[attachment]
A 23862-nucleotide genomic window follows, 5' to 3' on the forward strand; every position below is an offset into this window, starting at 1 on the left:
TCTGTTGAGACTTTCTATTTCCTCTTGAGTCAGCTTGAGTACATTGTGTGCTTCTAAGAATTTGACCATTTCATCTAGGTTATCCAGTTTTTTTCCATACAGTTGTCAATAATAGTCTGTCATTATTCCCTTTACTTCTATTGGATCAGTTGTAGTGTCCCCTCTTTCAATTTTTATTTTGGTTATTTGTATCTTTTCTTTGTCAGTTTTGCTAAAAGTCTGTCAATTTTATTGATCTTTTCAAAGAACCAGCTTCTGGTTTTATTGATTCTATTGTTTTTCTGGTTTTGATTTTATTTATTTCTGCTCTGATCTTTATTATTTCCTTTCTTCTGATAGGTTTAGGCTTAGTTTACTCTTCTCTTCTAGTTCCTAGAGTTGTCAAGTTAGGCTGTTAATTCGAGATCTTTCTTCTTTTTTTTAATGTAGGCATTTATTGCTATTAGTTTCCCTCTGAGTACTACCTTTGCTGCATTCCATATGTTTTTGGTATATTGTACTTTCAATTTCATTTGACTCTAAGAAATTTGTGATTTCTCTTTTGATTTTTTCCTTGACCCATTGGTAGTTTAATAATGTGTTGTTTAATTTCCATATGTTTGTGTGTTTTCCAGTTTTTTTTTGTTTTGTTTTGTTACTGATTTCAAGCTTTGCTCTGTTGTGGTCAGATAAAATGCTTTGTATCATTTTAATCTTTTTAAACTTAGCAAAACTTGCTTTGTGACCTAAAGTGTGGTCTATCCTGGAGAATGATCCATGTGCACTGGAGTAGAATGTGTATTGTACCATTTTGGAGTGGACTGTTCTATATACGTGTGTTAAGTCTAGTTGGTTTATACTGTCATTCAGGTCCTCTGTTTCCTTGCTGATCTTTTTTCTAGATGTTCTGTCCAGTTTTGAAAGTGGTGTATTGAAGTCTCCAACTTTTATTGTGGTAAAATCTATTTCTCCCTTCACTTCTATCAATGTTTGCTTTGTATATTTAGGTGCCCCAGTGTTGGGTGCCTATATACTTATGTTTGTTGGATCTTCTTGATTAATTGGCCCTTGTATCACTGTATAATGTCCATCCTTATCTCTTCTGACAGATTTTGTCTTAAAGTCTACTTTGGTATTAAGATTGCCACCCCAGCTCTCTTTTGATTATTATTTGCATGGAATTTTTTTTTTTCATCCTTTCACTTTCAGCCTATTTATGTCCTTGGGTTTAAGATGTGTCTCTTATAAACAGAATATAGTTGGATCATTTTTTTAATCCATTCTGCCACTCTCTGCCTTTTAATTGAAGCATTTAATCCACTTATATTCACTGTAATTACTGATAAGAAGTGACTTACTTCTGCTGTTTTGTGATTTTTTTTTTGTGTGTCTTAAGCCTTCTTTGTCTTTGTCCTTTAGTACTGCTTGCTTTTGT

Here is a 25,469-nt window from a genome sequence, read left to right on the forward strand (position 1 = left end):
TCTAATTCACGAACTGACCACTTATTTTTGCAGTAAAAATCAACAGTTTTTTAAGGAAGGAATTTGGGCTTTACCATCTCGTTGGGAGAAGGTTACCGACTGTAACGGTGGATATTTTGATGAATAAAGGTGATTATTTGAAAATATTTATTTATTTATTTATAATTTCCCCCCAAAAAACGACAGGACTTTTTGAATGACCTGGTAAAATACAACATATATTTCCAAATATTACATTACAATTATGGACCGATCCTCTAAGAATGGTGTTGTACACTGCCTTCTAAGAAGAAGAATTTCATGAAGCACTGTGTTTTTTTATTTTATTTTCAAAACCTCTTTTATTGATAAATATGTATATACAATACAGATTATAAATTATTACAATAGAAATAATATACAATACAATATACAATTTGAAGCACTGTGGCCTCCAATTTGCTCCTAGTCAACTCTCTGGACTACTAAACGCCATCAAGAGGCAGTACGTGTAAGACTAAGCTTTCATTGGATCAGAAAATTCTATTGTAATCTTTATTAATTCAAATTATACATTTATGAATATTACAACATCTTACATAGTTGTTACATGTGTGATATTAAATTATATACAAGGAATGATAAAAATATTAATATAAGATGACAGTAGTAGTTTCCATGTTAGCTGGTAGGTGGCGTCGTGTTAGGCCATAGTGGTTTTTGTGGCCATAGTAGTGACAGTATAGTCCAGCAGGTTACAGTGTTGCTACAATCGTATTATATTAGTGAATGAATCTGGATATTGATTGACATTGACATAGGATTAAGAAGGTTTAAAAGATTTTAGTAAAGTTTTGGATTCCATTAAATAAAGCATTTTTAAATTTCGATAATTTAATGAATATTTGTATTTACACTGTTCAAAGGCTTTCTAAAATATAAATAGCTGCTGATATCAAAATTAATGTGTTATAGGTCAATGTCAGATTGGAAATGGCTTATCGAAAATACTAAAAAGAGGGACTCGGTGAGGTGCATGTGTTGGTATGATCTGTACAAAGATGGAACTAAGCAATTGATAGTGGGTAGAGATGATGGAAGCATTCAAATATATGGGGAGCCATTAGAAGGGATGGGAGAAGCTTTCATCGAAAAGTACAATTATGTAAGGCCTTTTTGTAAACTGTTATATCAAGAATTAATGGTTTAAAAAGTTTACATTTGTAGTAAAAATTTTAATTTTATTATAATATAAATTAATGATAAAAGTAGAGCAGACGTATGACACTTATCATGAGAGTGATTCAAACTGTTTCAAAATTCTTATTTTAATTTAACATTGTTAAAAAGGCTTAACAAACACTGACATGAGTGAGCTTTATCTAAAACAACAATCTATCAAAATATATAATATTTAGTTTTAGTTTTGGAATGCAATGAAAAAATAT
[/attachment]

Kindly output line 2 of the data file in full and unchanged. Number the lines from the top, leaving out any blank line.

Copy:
TCTGTTGAGACTTTCTATTTCCTCTTGAGTCAGCTTGAGTACATTGTGTGCTTCTAAGAATTTGACCATTTCATCTAGGTTATCCAGTTTTTTTCCATACAGTTGTCAATAATAGTCTGTCATTATTCCCTTTACTTCTATTGGATCAGTTGTAGTGTCCCCTCTTTCAATTTTTATTTTGGTTATTTGTATCTTTTCTTTGTCAGTTTTGCTAAAAGTCTGTCAATTTTATTGATCTTTTCAAAGAACCAGCTTCTGGTTTTATTGATTCTATTGTTTTTCTGGTTTTGATTTTATTTATTTCTGCTCTGATCTTTATTATTTCCTTTCTTCTGATAGGTTTAGGCTTAGTTTACTCTTCTCTTCTAGTTCCTAGAGTTGTCAAGTTAGGCTGTTAATTCGAGATCTTTCTTCTTTTTTTTAATGTAGGCATTTATTGCTATTAGTTTCCCTCTGAGTACTACCTTTGCTGCATTCCATATGTTTTTGGTATATTGTACTTTCAATTTCATTTGACTCTAAGAAATTTGTGATTTCTCTTTTGATTTTTTCCTTGACCCATTGGTAGTTTAATAATGTGTTGTTTAATTTCCATATGTTTGTGTGTTTTCCAGTTTTTTTTTGTTTTGTTTTGTTACTGATTTCAAGCTTTGCTCTGTTGTGGTCAGATAAAATGCTTTGTATCATTTTAATCTTTTTAAACTTAGCAAAACTTGCTTTGTGACCTAAAGTGTGGTCTATCCTGGAGAATGATCCATGTGCACTGGAGTAGAATGTGTATTGTACCATTTTGGAGTGGACTGTTCTATATACGTGTGTTAAGTCTAGTTGGTTTATACTGTCATTCAGGTCCTCTGTTTCCTTGCTGATCTTTTTTCTAGATGTTCTGTCCAGTTTTGAAAGTGGTGTATTGAAGTCTCCAACTTTTATTGTGGTAAAATCTATTTCTCCCTTCACTTCTATCAATGTTTGCTTTGTATATTTAGGTGCCCCAGTGTTGGGTGCCTATATACTTATGTTTGTTGGATCTTCTTGATTAATTGGCCCTTGTATCACTGTATAATGTCCATCCTTATCTCTTCTGACAGATTTTGTCTTAAAGTCTACTTTGGTATTAAGATTGCCACCCCAGCTCTCTTTTGATTATTATTTGCATGGAATTTTTTTTTTTCATCCTTTCACTTTCAGCCTATTTATGTCCTTGGGTTTAAGATGTGTCTCTTATAAACAGAATATAGTTGGATCATTTTTTTAATCCATTCTGCCACTCTCTGCCTTTTAATTGAAGCATTTAATCCACTTATATTCACTGTAATTACTGATAAGAAGTGACTTACTTCTGCTGTTTTGTGATTTTTTTTTTGTGTGTCTTAAGCCTTCTTTGTCTTTGTCCTTTAGTACTGCTTGCTTTTGT